“In our country today, far too many women are victims of physical and sexual violence,” said Leitch, Member of Parliament for Simcoe-Grey.
She vowed to clarify the law surrounding the use of mace and pepper spray.
“The law should not force women to be victims of violence when non-lethal means exist for them to protect themselves,” Leitch said.
“Clarifying the laws around the use of mace and pepper spray for self-defence will give women a greater measure of protection against would-be attackers.”
A statement from her office said that this doesn’t mean the use of pepper spray will always be legal.
“For further clarity, the use of mace and pepper spray in any other circumstance will remain illegal with no changes to the current law,” the statement says. “Illegal usage will be prosecuted to the fullest extent possible.”
And earlier last month, Leitch said that her enthusiasm for American president elect Donald Trump doesn’t mean she’s a racist.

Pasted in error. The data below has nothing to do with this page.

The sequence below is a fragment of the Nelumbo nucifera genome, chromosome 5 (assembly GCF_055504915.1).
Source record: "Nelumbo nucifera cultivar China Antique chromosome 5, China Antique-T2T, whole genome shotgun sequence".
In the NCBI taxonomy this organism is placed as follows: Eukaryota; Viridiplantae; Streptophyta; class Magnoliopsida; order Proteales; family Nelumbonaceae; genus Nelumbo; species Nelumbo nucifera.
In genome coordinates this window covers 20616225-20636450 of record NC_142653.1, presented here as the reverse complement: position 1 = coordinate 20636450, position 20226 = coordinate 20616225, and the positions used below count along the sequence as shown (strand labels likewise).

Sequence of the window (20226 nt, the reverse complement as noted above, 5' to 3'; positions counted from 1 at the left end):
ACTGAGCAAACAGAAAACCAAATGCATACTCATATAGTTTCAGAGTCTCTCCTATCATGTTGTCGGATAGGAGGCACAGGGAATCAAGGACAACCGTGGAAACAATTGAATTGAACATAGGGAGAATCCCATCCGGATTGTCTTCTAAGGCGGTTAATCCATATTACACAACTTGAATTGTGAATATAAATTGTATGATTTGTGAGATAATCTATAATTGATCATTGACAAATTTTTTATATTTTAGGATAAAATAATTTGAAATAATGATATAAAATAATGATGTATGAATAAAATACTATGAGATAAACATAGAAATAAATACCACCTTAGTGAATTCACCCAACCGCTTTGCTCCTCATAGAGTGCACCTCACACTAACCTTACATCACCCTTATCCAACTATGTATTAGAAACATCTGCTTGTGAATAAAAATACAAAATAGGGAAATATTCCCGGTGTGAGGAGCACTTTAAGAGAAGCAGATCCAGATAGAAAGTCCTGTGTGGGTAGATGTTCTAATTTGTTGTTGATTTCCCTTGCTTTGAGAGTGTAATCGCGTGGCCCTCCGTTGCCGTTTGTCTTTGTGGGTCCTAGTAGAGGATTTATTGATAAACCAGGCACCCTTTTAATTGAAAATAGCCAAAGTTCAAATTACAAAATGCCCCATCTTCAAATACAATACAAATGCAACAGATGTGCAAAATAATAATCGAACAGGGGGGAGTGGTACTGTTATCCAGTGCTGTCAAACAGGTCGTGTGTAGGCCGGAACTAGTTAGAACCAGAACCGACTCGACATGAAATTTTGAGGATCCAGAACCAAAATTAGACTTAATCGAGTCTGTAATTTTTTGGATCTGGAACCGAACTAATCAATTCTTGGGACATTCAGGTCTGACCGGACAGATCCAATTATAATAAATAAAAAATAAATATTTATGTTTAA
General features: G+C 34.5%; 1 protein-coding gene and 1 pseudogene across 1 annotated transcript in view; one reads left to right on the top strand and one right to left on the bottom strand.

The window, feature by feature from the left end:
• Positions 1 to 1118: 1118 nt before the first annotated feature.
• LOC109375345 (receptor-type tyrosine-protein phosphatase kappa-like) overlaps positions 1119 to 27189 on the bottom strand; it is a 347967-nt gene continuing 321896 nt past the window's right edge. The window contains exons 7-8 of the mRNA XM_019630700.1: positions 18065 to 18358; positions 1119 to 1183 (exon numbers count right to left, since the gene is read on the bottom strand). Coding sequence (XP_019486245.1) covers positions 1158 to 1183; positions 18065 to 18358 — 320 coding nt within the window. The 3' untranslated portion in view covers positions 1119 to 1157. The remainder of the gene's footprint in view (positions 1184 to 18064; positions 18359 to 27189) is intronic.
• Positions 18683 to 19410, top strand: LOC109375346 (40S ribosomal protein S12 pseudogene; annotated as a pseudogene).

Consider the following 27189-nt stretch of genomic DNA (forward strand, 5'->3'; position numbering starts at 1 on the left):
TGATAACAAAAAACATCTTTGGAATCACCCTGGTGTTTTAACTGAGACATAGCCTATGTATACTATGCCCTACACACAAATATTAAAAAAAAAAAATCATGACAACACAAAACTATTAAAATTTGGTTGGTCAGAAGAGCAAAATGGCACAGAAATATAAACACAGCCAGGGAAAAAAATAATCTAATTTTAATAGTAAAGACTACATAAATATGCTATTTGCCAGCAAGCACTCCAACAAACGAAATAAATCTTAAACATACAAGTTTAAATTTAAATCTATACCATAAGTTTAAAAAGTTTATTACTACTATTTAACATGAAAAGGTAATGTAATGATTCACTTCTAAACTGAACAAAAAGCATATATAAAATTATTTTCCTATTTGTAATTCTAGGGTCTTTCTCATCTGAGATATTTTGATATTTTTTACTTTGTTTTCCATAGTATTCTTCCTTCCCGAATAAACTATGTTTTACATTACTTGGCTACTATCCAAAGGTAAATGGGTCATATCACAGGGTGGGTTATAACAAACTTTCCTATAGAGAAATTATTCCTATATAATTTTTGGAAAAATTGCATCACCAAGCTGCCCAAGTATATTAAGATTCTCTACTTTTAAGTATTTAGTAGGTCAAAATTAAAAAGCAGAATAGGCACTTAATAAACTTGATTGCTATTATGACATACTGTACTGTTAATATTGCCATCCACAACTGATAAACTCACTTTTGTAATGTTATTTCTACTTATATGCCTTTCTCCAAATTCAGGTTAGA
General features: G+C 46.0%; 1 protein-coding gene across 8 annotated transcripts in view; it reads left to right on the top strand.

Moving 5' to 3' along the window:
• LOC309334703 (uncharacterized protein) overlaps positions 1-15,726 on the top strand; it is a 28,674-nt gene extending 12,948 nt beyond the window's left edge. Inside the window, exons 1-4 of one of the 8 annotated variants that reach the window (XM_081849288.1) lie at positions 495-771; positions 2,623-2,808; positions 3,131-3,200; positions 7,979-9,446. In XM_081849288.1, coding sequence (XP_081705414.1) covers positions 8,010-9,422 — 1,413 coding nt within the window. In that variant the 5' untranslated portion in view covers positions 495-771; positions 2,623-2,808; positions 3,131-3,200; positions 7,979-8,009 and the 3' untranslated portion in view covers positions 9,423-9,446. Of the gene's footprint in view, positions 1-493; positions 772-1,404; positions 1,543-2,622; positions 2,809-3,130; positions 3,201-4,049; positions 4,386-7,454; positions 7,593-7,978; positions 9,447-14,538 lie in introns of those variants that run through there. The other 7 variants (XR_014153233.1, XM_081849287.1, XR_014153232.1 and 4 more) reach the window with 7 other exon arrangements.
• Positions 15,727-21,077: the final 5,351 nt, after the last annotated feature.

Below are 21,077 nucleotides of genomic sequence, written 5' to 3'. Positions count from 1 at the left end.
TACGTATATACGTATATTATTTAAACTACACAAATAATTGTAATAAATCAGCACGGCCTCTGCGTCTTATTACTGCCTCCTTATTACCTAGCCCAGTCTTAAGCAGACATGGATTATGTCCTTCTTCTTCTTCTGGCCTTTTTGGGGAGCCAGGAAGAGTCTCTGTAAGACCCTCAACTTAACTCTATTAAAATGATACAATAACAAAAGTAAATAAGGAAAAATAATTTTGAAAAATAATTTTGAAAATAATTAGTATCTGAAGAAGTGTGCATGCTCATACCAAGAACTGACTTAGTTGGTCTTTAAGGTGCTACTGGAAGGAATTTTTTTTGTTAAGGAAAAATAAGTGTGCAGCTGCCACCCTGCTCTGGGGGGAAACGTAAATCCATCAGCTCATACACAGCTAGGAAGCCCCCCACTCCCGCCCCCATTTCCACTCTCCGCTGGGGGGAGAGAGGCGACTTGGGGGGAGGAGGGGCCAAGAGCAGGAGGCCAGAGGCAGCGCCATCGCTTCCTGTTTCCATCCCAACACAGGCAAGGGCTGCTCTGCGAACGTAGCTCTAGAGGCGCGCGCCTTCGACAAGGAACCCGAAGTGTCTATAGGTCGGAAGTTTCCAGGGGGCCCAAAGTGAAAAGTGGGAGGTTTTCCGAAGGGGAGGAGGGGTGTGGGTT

She called Trump’s election an “exciting message” that’s needed in Canada and that she proposes screening newcomers for Canadian values.
“I am not a person who’s out groping other individuals. I do not do those things and I don’t think that the Canadians who support the ideas I’m talking about do those types of things.”
Pepper spray is widely used by police departments and corrections officials to help subdue people.
It uses an oil known as oleoresin capsicum to make eyes tearful.
It’s banned for use in war by Article I. 5 of the Chemical Weapons Convention and can cause a burning of the throat, breathing difficulties, and in some cases, apnea and respiratory arrest. It can increase the danger of stroke or heart attack.
A 2003 American Department of Justice report concluded that pepper spray directly contributed to the deaths of 2 people out of 63 cases. Both of those cases involved people who had asthma.